4. JOSH AKOGNON, Dallas Mavericks
This was one confident dude out at summer league. He finished his run 12th in scoring at 17.5 points per game. The downside is that he doesn’t do much else than score, which is a hard sell, especially given his height at just 5-11 (and that’s being generous). Comments on his game ranged from “chucker” to “spark plug” which probably puts him somewhere in the middle. His overall 42 percent from the floor wasn’t all that impressive, but his 39 percent from deep and 96 percent from the free throw line were. He made the most of his opportunity and was aided by Shane Larkin‘s ankle injury, opening up time in the guard rotation. After recently being waived by Dallas, he will probably spend time in the D-League but could be called up by a team in a bind later in the season.
3. JACK COOLEY, Memphis Grizzlies
After playing in the Orlando Summer League with the Houston Rockets, Cooley latched on with Memphis to play in Vegas. Double-duty Cooley worked his tale off to impress scouts and coaches, posting 15 points and 9.2 rebounds per game. He was able to score primarily off of midrange jumpers and put-backs on offensive rebounds. Cooley is a fighter and it is hard to not root for someone with his genuine work ethic. He definitely has the feel of fellow Notre Dame alumni Luke Harangody, which isn’t a knock on either’s game.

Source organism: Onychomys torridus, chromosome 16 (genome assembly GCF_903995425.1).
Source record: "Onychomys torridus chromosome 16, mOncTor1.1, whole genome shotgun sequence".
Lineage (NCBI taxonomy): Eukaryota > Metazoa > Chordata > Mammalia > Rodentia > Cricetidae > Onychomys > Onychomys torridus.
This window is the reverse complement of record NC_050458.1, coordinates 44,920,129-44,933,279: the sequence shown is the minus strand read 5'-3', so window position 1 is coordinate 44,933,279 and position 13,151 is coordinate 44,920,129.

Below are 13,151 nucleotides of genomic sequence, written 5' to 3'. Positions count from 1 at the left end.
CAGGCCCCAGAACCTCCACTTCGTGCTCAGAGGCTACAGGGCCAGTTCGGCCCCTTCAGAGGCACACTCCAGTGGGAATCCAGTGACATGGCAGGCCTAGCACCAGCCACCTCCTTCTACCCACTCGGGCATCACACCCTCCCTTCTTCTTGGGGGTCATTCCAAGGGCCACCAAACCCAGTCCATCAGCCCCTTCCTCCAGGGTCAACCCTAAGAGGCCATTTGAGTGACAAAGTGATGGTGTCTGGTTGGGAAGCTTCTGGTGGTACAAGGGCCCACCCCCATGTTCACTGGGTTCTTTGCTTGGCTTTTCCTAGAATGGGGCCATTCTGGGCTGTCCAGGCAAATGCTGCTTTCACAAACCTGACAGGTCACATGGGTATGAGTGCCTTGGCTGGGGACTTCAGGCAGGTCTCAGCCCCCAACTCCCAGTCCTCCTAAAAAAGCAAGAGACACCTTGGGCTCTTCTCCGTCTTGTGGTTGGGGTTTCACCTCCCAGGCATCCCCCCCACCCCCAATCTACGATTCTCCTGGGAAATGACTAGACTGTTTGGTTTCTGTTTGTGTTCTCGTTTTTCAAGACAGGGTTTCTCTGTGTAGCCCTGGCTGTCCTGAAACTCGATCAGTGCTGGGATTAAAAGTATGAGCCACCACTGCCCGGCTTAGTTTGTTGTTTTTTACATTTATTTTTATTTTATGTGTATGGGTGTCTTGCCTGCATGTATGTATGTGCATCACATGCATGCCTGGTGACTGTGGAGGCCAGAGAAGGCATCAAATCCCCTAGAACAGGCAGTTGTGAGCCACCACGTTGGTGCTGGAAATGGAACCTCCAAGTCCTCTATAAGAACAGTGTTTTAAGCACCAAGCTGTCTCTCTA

2. MIKE SCOTT, Atlanta Hawks
Yeah sure, he was put on a nasty poster by Ben McLemore, but Scott was one of the more impressive forwards in Las Vegas. What was most surprising to see was his ability to shoot from midrange, accompanied with a decent post game. He averaged 18.6 points while remaining effective on the glass with 6.2 per game. Scott started all five games the Hawks played and became the leader of the team even though many thought John Jenkins would have taken on that same role.
What he lacks in quickness he makes up for with strength and he doesn’t try to do too much on either end of the floor. As Atlanta moves on without Josh Smith, Scott could easily become a nice rotation guy next season. The talent is clearly there.
1. NBA D-LEAGUE SELECT TEAM
While their performance may not have been noteworthy for the casual NBA fan, the league itself has to be proud of the Select Team’s story. This bunch of hardly-known guys finished summer league with a 4-1 record and made it to the quarterfinals in tournament play. Many saw their potential and jumped on their bandwagon (if there is such a thing at summer league), picking them to win it all. Unfortunately, their championship campaign ended at the hands of the Charlotte Bobcats in an 85-75 loss.
Truly a band of brothers, the Select Team had multiple contributors shoulder the load throughout the week. Elijah Millsap, Stefhon Hannah, Darnell Jackson, Brian Butch and Kyle Weaver were just some of the standout players in the D-League’s inspiring run.
Which players impressed you the most during the week in Vegas?